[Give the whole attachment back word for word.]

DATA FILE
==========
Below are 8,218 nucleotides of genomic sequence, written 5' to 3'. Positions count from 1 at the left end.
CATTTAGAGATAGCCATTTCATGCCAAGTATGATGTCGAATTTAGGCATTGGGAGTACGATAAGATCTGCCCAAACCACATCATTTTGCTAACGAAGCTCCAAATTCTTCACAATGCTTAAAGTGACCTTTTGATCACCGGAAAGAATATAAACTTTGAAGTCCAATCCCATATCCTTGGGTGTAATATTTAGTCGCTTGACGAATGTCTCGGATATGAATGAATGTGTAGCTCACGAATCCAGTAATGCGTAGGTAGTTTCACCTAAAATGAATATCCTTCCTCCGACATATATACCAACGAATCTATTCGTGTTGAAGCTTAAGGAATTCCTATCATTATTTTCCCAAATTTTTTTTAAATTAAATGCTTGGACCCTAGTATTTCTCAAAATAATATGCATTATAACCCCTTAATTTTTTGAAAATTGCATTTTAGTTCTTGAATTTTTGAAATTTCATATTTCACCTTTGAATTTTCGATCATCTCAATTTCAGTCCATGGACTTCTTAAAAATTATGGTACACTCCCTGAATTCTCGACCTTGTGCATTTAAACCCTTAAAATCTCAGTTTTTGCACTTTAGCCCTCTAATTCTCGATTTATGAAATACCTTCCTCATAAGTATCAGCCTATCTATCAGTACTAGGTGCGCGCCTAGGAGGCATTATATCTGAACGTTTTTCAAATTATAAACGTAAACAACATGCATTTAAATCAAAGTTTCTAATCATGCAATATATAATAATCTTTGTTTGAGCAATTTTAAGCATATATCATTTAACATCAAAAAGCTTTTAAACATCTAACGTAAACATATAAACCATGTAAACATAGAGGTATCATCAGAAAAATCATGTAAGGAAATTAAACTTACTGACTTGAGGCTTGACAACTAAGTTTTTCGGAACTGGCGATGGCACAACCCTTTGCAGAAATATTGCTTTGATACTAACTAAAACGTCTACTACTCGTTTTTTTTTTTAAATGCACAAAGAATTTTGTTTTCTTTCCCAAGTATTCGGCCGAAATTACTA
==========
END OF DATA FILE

Below are 8,218 nucleotides of genomic sequence, written 5' to 3'. Positions count from 1 at the left end.
CATTTAGAGATAGCCATTTCATGCCAAGTATGATGTCGAATTTAGGCATTGGGAGTACGATAAGATCTGCCCAAACCACATCATTTTGCTAACGAAGCTCCAAATTCTTCACAATGCTTAAAGTGACCTTTTGATCACCGGAAAGAATATAAACTTTGAAGTCCAATCCCATATCCTTGGGTGTAATATTTAGTCGCTTGACGAATGTCTCGGATATGAATGAATGTGTAGCTCACGAATCCAGTAATGCGTAGGTAGTTTCACCTAAAATGAATATCCTTCCTCCGACATATATACCAACGAATCTATTCGTGTTGAAGCTTAAGGAATTCCTATCATTATTTTCCCAAATTTTTTTTAAATTAAATGCTTGGACCCTAGTATTTCTCAAAATAATATGCATTATAACCCCTTAATTTTTTGAAAATTGCATTTTAGTTCTTGAATTTTTGAAATTTCATATTTCACCTTTGAATTTTCGATCATCTCAATTTCAGTCCATGGACTTCTTAAAAATTATGGTACACTCCCTGAATTCTCGACCTTGTGCATTTAAACCCTTAAAATCTCAGTTTTTGCACTTTAGCCCTCTAATTCTCGATTTATGAAATACCTTCCTCATAAGTATCAGCCTATCTATCAGTACTAGGTGCGCGCCTAGGAGGCATTATATCTGAACGTTTTTCAAATTATAAACGTAAACAACATGCATTTAAATCAAAGTTTCTAATCATGCAATATATAATAATCTTTGTTTGAGCAATTTTAAGCATATATCATTTAACATCAAAAAGCTTTTAAACATCTAACGTAAACATATAAACCATGTAAACATAGAGGTATCATCAGAAAAATCATGTAAGGAAATTAAACTTACTGACTTGAGGCTTGACAACTAAGTTTTTCGGAACTGGCGATGGCACAACCCTTTGCAGAAATATTGCTTTGATACTAACTAAAACGTCTACTACTCGTTTTTTTTTTTAAATGCACAAAGAATTTTGTTTTCTTTCCCAAGTATTCGGCCGAAATTACTA